It is with some irony that at the Open Golf in Lytham yesterday one of the world’s top golfers, Rory McIlroy, experienced the nerve wracking anxiety of the weekend golf hacker by hitting a wayward shot which felled a spectator on the course!
McIlroy had little cause for concern when he struck his drive but what he could not see was that his ball struck Jason Blue, a 16 year-old from Bristol, while he was standing near a burger van just beyond the heavy rough on the right hand side of the fairway.
Blue, at his first Open, suffered a cut to the back of his head which had to be bandaged up by paramedics and he took several minutes to get back to his feet. To help ease the pain, McIlroy gave him a signed glove, inscribed with the word “Sorry” and a cartoon drawing of a sad face!
“The most important thing was that he was OK, because I would have felt terrible if it had have been worse than it was,” McIlroy added. “He told me it was OK. I didn’t realise that there was out of bounds over there…..If he could have headed it the other way, it would have been in the fairway!”
Whist McIlroy attempted to make light of the incident, it again brought into sharp focus the extent of risk and liability that is inherent in golf at all levels, whether playing or watching.
Although many people think of golf as a safe, non-contact sport, statistics in the UK show that around 12,000 golfers a year require hospital treatment as a direct result of injury on the golf course. In one year alone 3,530 head injury accidents were recorded. There have even been cases involving settlement of vet bills for treatment to a dog whose leg was broken by a wayward golf ball!
A golf ball is an extremely hard object, and when travelling at high speeds it can result in serious injuries if it hits another golfer, spectator or someone else’s property. Most UK household insurances do not include cover for personal accident injuries sustained while playing sports such as golf. Most people are not aware of this, and independent research has found that nine out of ten UK golfers are not properly insured on the golf course against personal injury or accident.
Over recent years personal liability claims against golfers have been on the increase (with claims tripling in the last five years) after the courts ruled in favour of a claim brought by a lorry driver who lost an eye after being hit by a badly sliced drive.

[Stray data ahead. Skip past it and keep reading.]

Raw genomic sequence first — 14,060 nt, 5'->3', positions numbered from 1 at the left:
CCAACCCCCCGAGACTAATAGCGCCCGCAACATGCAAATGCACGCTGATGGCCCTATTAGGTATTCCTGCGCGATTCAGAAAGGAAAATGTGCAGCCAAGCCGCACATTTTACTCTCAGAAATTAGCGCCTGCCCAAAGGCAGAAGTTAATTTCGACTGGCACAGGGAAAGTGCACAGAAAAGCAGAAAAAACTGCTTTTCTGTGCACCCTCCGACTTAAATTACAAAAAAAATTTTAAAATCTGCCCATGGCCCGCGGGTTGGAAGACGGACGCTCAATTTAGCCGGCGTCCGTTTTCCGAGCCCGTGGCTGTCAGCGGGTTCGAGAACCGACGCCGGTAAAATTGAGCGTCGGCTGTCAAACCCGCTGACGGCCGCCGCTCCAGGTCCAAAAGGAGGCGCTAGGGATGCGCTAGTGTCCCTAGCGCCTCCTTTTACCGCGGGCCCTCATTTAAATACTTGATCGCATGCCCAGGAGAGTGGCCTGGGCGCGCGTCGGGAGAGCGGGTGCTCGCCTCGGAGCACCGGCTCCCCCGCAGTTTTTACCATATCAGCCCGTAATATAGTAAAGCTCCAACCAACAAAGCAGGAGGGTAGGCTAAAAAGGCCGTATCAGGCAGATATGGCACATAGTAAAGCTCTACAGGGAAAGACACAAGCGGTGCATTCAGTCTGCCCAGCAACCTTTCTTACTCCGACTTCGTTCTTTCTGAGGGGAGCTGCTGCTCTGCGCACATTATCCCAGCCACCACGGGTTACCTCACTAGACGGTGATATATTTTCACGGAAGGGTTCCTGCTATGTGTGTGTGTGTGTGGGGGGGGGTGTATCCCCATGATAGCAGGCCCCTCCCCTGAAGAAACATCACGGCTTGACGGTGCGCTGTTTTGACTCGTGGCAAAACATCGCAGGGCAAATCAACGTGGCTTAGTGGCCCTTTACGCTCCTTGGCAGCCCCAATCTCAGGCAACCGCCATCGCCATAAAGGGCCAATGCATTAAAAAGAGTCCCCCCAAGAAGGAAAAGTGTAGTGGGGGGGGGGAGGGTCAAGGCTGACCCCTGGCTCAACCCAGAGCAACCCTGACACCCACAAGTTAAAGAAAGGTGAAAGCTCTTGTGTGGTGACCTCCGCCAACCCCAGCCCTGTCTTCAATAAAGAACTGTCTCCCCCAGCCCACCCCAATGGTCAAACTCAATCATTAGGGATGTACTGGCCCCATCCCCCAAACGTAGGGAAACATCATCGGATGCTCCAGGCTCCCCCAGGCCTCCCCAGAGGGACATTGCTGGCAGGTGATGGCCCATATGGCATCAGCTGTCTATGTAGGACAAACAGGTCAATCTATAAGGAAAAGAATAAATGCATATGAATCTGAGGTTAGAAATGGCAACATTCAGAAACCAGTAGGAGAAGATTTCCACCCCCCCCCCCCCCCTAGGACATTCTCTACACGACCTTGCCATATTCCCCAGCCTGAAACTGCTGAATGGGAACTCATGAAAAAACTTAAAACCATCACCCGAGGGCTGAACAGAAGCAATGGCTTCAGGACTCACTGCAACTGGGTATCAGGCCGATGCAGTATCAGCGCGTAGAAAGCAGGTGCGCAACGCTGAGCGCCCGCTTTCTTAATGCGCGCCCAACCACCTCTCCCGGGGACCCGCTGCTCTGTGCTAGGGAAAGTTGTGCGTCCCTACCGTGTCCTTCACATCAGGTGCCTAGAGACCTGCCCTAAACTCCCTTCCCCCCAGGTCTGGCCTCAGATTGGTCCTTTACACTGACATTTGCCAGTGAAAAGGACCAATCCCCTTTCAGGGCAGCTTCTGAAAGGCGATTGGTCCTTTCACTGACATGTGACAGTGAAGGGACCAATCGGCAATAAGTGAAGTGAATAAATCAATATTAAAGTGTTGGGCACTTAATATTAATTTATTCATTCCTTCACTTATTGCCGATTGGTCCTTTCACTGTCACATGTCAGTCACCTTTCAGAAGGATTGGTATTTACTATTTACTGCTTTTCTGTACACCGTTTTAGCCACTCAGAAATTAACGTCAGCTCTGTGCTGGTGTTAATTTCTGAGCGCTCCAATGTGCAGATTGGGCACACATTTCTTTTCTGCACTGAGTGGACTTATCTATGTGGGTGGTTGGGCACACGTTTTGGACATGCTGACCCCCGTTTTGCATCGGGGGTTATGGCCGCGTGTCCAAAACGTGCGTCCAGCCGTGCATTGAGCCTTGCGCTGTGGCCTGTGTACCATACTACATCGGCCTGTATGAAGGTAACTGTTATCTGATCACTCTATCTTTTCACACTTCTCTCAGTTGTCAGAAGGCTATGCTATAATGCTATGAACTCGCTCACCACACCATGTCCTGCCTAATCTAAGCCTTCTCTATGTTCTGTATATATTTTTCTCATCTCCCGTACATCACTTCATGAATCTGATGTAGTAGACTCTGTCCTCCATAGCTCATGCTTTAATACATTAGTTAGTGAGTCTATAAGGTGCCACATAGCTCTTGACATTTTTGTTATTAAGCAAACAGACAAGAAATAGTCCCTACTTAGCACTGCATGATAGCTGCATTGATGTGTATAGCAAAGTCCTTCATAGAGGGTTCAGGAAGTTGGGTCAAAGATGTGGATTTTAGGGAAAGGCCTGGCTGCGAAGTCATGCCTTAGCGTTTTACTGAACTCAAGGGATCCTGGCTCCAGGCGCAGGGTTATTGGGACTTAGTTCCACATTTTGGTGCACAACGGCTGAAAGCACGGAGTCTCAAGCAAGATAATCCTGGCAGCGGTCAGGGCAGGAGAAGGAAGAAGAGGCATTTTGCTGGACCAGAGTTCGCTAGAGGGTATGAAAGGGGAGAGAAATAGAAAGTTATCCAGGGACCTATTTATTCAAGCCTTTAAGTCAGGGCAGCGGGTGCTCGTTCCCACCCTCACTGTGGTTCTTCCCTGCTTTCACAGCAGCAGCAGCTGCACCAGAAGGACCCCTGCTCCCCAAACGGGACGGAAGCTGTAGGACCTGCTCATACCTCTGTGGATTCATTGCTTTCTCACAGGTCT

The case that has led to this increase in claims was in 1998, when the high court ruled in the case of Anthony Lighting (whose faulty shot blinded a lorry driver in one eye) that ‘golfers are liable for shots that cause injury, no matter how slight the risk’. The case was upheld on appeal with the Court of Appeal ruling that golfers who mis-hit shots causing injury to other persons will be liable to pay damages even if they do shout ‘FORE!’. In 2001 the UK’s largest Public Liability claim for a golf sport injury was settled. The £87,000+ settlement (including legal costs) was made following an incident at the London Golf Club in September 1996 where a golf ball hit a fellow golfer on the right temple as she walked forwards to the ladies tee. She suffered serious head injury.
As golf courses are often now being built close to residential areas and getting busier, the probability of injuring a fellow golfer or a passer-by is much more common (by ball or club) and the risk of doing so is greater every time you play. Add to this the compensation culture of today, where people are much more likely to prosecute, stepping out onto the golf course is an increasingly risky business where hitting a fore could result in a costly lawsuit.
Golf members are starting to see the importance of taking out personal liability insurance, but the law does make provision for injured parties to sue the club itself. As the compensation culture shows no signs of abating, clubs also need to ensure that they don’t get caught out.
People are often under the misapprehension that their household insurance policy extends cover to golf equipment and public liability needs. However, many policies exclude public liability cover for sport injury and offer only restricted cover for equipment used for golf. Some golf clubs offer ‘golf insurance’ for an extra fee on membership or green fees, some even make it mandatory. This cover is often limited to public liability on that course on that day only.
Personal liability claims can run into thousands of pounds, so the best advice to any golfer is to make sure they have adequate personal liability insurance. This won’t prevent the incident from happening, but it does mean that if the worst happens, they are protected and reduce the risk of paying out thousands in compensation.
Stephen J Lownsbrough
Associate & Head of Sport
Blacks Solicitors LLP
Tel: +44 (0) 113 207 0000